Ahead of SCO Summit, China & India to disengage at Gogra-Hotsprings

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By Manish Anand

New Delhi, September 8: Ahead of the Shanghai Cooperation Organisation Summit next week, China once more displayed its trademark ‘Salami slicing’ tactics to agree to disengagement in the area of Gogra-Hotsprings (PP-15) in the 16th round of talks between the military commanders in the eastern Ladakh.

“On 8th September 2022, according to the consensus reached in the 16th round of India China Corps Commander Level Meeting, the Indian and Chinese troops in the area of Gogra-Hotsprings (PP-15) have begun to disengage in a coordinated and planned way, which is conducive to the peace and tranquility in the border areas,” the government in an official statement said on Thursday.

The Chinese President Xi Jinping is heading to Samarkand, Uzbekistan for the SCO Summit on September 16-17. This will be XI’s first visit outside China. His only visit outside the mainland China had been to Hong Kong, as Beijing has clamped an unprecedented ‘Zero Covid Policy’.

The timing of the disengagement at the Gogra-Hotspring, incidentally, runs on a familiar pattern, as China had done something similar ahead of Xi’s India visit in 2019 for the second informal summit, while its People’s Liberation Army had previously had transgressed in the Doklam area.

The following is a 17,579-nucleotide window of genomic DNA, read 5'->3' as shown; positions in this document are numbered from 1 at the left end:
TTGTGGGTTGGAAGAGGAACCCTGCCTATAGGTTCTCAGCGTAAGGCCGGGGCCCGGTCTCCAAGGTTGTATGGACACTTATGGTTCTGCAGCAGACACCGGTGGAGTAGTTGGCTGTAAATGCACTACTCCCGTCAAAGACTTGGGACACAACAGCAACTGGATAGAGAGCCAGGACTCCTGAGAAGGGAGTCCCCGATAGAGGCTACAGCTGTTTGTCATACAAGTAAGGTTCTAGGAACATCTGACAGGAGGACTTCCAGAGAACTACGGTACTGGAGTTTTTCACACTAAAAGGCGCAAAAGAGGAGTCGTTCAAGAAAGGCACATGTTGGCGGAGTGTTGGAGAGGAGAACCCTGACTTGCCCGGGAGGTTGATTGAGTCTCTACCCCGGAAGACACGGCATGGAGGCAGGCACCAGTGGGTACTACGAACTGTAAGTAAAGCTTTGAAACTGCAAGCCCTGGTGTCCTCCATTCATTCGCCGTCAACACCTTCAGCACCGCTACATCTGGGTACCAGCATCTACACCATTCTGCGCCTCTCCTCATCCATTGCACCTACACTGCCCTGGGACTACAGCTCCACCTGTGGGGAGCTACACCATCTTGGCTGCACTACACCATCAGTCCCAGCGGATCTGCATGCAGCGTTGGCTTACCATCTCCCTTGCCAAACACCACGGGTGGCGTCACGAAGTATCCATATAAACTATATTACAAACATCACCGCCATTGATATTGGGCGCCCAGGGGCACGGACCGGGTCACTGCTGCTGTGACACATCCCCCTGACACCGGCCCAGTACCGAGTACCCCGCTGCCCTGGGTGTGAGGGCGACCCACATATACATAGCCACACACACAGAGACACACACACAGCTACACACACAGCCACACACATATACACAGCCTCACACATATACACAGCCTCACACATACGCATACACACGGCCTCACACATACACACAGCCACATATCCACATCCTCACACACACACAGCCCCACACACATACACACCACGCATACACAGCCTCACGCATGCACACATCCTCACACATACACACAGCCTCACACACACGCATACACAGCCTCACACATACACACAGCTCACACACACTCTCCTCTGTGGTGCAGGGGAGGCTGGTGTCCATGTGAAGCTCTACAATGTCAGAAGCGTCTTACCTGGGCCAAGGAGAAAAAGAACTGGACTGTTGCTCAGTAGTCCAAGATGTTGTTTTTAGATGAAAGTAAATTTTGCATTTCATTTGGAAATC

While China picked up a major standoff with India in the eastern Ladakh in 2020, which included violent skirmishes between the two armies in the Galwan area, Beijing is now being isolated on the world stage after its sabre rattling with Taiwan.

The strategic experts have noted that India now presents a two-front challenge to China.

The US Navy Chief Admiral Mike Gilday recently said that India presents China with a major “two-front problem”.

Major General (Retd) SB Asthana, a security expert, told a news agency that India would continue to respond to every move by the PLA, which would include building infrastructure.

He was referring to India’s push for infrastructure building push by the incumbent Narendra Modi-led NDA government at the Centre in response to Beijing upgrading its military infrastructure on its side of Line of Actual Control (LAC).

Asthana has been arguing on the Ladakh standoff that India would respond with equal measure in a strategic and military sense if the PLA’s aggression at the Ladakh border becomes unbearable.

While the Chinese PLA has been camping at the eastern Ladakh since 2020, the timing of the decision as arrived mutually appears aligned to Beijing’s desperation to take India on board for its bid to counter the western countries.

India, it may be noted, has not obliged China to its requests for the reiteration of the ‘One China Policy’ after the US House Speaker Nancy Pelosi’s visit to Taiwan.

There’s no official announcement yet of Modi attending the SCO Summit in person, while he had taken part in the BRICS Meet in the virtual mode.

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